RNs Make a Difference

    Studies show that where there are sufficient numbers of RNs providing direct care, patients have a better chance for safe care, faster recovery, fewer complications and lower readmission rates. 

    Only RNs are legally qualified to evaluate your total response to treatment, carry out your physician’s orders, monitor you for complications and teach you about your care. 

    Nurse Practitioners Make A Difference

    Nurse Practitioners offer expertise in a variety of health care services with an emphasis on health promotion and disease prevention including: general health, assessments, physical exams, counseling, education, maternal/child health, care of acute and chronic illness and diseases. 

    When do I need a Registered Nurse?

  • When you call for medical advice, you should have immediate contact with a Registered Nurse or a physician. 
  • When you are receiving your care in a clinic, especially when you are undergoing procedures which require sedation. 
  • When you are in the Emergency Room, only a physician or an RN can legally and safely decide how severe your condition is and how soon you must be treated. 
  • When you have surgery, your surgeon should be assisted by other physicians and/or RNs with surgical training.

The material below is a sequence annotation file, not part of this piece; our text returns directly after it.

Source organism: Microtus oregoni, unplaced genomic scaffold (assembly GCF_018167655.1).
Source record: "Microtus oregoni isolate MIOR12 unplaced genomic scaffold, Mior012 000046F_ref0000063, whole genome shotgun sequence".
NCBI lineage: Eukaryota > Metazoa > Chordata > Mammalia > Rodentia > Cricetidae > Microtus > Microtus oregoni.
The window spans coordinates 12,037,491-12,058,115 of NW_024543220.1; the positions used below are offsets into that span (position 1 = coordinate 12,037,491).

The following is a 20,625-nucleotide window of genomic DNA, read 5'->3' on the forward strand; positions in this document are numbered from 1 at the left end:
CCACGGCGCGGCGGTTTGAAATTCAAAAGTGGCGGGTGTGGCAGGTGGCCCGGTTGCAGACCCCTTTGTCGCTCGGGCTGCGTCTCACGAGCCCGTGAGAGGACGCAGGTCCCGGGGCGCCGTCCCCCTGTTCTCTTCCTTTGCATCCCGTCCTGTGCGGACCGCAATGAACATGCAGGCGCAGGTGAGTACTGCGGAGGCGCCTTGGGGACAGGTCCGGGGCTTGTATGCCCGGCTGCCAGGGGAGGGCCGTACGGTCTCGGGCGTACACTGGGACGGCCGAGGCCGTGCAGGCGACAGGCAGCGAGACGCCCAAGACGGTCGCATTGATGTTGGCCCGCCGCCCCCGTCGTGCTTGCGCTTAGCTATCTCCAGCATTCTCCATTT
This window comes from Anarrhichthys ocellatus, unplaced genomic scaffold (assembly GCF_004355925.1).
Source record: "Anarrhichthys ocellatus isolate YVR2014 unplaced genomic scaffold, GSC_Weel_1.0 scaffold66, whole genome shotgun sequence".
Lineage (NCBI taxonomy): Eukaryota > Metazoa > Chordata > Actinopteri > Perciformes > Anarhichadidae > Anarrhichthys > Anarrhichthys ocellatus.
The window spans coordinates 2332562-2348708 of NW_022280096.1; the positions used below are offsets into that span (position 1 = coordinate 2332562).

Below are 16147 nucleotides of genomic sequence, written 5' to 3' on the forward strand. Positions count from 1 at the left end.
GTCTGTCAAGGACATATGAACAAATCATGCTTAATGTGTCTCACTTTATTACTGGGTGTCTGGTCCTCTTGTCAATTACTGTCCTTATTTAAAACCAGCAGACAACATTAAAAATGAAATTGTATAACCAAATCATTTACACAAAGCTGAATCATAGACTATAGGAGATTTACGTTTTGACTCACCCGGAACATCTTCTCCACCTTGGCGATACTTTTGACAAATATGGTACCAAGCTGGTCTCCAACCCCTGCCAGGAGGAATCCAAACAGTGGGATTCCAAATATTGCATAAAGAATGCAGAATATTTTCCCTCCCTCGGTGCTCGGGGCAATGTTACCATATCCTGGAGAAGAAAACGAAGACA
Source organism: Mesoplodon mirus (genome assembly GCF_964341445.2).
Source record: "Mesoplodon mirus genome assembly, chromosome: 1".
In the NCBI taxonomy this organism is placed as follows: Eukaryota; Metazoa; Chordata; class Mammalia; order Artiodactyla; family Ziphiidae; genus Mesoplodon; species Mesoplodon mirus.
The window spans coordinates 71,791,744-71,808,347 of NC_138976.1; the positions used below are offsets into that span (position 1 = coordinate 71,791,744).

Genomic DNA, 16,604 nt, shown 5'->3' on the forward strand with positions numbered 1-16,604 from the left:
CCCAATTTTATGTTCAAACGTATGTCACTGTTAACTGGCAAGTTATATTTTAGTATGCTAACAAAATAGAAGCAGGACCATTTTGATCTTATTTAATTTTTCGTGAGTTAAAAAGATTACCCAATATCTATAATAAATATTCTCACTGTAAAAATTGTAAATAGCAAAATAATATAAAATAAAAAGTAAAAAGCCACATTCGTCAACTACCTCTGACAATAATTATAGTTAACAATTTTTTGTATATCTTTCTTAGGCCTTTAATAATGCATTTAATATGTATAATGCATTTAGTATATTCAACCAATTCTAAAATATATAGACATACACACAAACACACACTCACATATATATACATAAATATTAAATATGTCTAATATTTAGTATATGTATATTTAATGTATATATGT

• When you are a new mother, you should receive complete instructions in baby and self care from an RN before you leave the hospital.
  • A Nurse

    Kaiser Member Survival Guide

    Patient Survival Tips

     
     

    1. Kaiser is in business to make profits. Their incentive is to avoid referrals. Your primary care physician may not be the specialist you need. Insist on a referral if you believe you may need one. 

    2. Be knowledgeable about your condition. Get the facts on how to obtain the best possible care. Ask your primary care physician or RN what is the standard treatment for your condition. Insist on a second opinion if you believe you may need one. 

    3. Children need the expertise of a primary care pediatrician or a referral to other pediatric specialists, particularly when surgery and/or anesthesia are involved. Ask your child's doctor whether he or she has the expertise to diagnose and/or treat your child's ailment.